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Exception Handling-“What Can Go Wrong Will Go Wrong” -CS2


Read Background
Execute Lab Assignment
Complete Security Checklist
Answer Discussion Questions




During the execution of a program, things can, and do go wrong. The user may enter inappropriate data, a device may go offline, necessary disk space for output may not be available, etc. Errors occurring at runtime are known as exceptions and exception handling is the process designed to handle exceptions. Failure to properly handle an exception can cause a program to abort and/or expose sensitive information about the program and the environment in which the program is executing.


When an exception occurs, C++ creates an exception object containing information about the error and the program state at the time of the error. There are numerous (about 20) exception classes defined in the C++ libraries.

Once the exception object has been constructed, it is handed to the C++runtime system. This is called ‘throwing’ an exception. The C++runtime system must then locate an exception handler. In searching for an exception handler, the runtime system begins with the method in which the exception occurred. If this method is not prepared to handle the exception, the runtime system will search the call stack in reverse in search of a suitable exception handler. For example, if methodA calls methodB which calls methodC and an exception occurs during the execution of methodC, the runtime system will search methodC first, then methodB, and lastly methodA for an exception handler. When an appropriate exception handler is found, the runtime system turns over the exception object to the handler. The selected exception handler is said to ‘catch’ the exception.

In addition to special exception objects, C++ allows any object or primitive data type to be thrown. While these data might not contain useful information about the error or program state like an exception object, they can be caught in exactly the same way. This allows programmers to code simple custom exception-like flow control within their own programs, without having to create their own class inheriting an existing exception class.

Risk – How Can It Happen?

In some languages (but not C++), certain exceptions are known as checked exceptions and exception handling, or catching checked exceptions, is required to be included in the program. Other exceptions (and all exceptions in C++) are known as unchecked exceptions, which do not require an exception handler. Most unchecked exceptions, however, cause the program to display an error message (which may be a security issue since it exposes the inner details of your application) and stop execution when not handled. Others, such as problems with input/output, must be activated by the programmer before the runtime will throw them. Exception handling provides a way for the program to possibly recover from an error or at least terminate in a graceful manner.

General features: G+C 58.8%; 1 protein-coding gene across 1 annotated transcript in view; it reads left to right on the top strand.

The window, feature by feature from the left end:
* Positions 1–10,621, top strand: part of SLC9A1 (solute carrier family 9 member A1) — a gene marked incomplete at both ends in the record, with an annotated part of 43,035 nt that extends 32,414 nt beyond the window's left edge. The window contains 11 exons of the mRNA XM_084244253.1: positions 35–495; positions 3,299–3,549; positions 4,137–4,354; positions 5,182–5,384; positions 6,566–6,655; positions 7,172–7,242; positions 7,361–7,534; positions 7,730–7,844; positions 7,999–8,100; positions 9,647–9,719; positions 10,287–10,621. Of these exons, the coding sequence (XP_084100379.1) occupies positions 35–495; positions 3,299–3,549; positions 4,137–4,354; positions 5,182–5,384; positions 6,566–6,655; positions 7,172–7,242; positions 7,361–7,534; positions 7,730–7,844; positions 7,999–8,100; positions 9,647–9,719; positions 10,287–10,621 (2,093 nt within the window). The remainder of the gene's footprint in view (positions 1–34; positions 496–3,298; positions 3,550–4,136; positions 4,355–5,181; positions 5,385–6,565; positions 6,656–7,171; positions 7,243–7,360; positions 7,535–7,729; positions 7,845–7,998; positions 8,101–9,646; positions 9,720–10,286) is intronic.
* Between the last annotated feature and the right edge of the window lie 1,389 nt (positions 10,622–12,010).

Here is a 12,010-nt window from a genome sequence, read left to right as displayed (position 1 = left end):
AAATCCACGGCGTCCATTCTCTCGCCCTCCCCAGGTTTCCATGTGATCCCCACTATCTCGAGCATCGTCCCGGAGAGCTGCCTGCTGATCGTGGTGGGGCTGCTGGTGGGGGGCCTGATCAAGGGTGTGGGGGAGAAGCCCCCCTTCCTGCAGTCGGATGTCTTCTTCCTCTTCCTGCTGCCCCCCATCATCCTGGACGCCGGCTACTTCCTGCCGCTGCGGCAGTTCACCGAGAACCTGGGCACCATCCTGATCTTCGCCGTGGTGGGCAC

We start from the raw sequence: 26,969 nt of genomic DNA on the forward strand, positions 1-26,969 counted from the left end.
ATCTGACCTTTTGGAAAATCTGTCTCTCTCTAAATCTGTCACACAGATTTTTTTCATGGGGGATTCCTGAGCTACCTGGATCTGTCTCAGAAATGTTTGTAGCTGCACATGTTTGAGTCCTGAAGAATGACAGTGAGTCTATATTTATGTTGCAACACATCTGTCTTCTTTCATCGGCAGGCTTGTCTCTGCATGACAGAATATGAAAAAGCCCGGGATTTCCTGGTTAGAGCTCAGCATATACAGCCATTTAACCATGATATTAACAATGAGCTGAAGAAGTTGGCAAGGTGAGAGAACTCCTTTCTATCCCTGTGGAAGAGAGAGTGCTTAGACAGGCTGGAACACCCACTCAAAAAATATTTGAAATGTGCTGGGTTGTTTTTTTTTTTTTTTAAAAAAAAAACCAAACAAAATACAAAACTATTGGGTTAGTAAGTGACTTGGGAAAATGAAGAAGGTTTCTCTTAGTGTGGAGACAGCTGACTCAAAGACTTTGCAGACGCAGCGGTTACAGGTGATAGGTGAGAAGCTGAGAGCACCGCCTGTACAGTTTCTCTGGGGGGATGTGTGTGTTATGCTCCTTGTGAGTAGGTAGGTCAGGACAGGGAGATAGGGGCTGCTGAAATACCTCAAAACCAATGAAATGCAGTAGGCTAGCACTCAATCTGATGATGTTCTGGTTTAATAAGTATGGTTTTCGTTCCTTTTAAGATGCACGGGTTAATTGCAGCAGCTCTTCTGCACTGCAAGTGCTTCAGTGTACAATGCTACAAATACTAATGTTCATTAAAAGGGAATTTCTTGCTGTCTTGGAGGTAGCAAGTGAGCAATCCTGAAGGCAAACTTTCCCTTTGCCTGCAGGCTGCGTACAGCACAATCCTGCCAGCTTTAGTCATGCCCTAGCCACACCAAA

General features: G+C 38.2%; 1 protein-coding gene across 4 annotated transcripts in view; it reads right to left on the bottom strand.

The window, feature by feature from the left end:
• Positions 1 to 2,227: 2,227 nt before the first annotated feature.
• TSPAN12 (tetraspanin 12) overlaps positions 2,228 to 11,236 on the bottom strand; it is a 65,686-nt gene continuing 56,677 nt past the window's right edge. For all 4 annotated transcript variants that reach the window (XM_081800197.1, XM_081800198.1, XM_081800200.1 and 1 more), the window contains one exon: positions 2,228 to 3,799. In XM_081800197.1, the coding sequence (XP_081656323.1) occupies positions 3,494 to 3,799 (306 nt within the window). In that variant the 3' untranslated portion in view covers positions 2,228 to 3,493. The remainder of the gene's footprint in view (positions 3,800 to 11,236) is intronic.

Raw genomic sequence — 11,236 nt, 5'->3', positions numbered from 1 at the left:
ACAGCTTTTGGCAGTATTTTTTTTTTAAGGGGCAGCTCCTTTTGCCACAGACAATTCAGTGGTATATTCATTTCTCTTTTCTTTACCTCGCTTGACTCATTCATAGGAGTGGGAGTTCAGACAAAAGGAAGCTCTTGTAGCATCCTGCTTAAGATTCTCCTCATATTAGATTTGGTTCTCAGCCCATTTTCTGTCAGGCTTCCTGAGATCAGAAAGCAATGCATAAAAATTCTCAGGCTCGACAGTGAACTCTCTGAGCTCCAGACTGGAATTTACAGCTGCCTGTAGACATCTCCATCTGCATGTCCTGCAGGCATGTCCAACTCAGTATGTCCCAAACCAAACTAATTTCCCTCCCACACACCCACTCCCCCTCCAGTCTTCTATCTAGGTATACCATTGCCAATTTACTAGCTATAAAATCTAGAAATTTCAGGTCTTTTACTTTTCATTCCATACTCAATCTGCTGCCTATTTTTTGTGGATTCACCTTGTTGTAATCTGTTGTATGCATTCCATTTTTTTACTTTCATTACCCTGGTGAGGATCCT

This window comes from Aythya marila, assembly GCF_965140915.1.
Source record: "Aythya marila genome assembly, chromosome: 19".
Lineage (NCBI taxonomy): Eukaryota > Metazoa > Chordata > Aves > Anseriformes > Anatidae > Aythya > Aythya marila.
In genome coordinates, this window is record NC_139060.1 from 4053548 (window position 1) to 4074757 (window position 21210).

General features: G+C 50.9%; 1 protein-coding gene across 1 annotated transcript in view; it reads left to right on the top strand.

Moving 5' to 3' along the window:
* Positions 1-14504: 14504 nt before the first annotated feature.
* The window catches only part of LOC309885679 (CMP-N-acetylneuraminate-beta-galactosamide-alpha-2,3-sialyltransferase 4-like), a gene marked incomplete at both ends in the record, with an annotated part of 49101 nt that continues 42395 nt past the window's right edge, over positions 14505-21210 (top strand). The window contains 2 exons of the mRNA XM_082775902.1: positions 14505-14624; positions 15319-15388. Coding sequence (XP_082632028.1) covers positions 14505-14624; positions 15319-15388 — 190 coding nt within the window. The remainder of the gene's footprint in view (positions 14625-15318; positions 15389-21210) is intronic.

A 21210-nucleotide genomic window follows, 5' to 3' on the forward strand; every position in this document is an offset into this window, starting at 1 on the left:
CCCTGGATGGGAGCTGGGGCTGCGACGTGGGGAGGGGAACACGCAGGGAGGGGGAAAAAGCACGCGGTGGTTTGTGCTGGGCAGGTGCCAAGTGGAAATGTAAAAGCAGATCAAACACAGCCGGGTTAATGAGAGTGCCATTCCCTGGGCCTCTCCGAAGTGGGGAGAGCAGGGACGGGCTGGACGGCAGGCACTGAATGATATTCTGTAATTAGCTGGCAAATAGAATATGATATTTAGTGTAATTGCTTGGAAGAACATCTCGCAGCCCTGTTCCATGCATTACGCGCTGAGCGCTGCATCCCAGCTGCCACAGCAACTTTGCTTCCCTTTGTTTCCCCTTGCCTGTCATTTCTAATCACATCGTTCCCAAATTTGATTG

Code Responsibly – How to Handle Exceptions?

  1. Know your exceptions: Every method in the standard C++ library has documentation describing when any exceptions might be thrown. Although unchecked exceptions do not require exception handling code, consider handling them or providing code checks such that the exception can never occur.
  2. Order exception handlers correctly: When more than one exception handler is desired, code them in the order that they are more likely to occur. When a generic exception handler is also used, it should appear last.
  3. Handle exceptions appropriately: Once an exception occurs, the remaining statements of the try block will not be executed. Therefore, it is important that the exception handler recover from the exception such that the program can continue. If recovery in not possible, exit the program.
  4. An exception should not expose sensitive information: Some exception objects define messages that expose information about the state of the program and/or the file system. Therefore, be careful when allowing default exception behavior or when using an exception’s what() method.
  5. runtime_error exceptions are usually thrown due to bugs in the program. These bugs should be corrected during development.

Lab Assignment


Program 1


using namespace std;

int main() {
    int num = 0;
    do {
        cout << "Enter a number between 1 and 10" << endl;
        cin >> num;

        if(num < 1 || num > 10) {
            cout << "Illegal value, " << num << " entered. Please try again." << endl;
    } while (num < 1 || num > 10);
    cout << "Value " << num << " correctly entered! Thank you." << endl;

Lab Questions:

    1. Type* the program above and compile. Run and enter an integer between 1 and 10.
    2. The program is requesting a number, but what if the user does not cooperate? Run the program again and enter 'four'. The program is unable to store an integer value into num, so num retains its original value of 0 and the program falls into an infinite loop.